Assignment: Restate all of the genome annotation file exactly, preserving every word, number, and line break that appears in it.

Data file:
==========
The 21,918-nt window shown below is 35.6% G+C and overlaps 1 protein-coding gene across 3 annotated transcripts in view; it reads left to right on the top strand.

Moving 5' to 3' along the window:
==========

The 21,918-nt window shown below is 35.6% G+C and overlaps 1 protein-coding gene across 3 annotated transcripts in view; it reads left to right on the top strand.

Moving 5' to 3' along the window: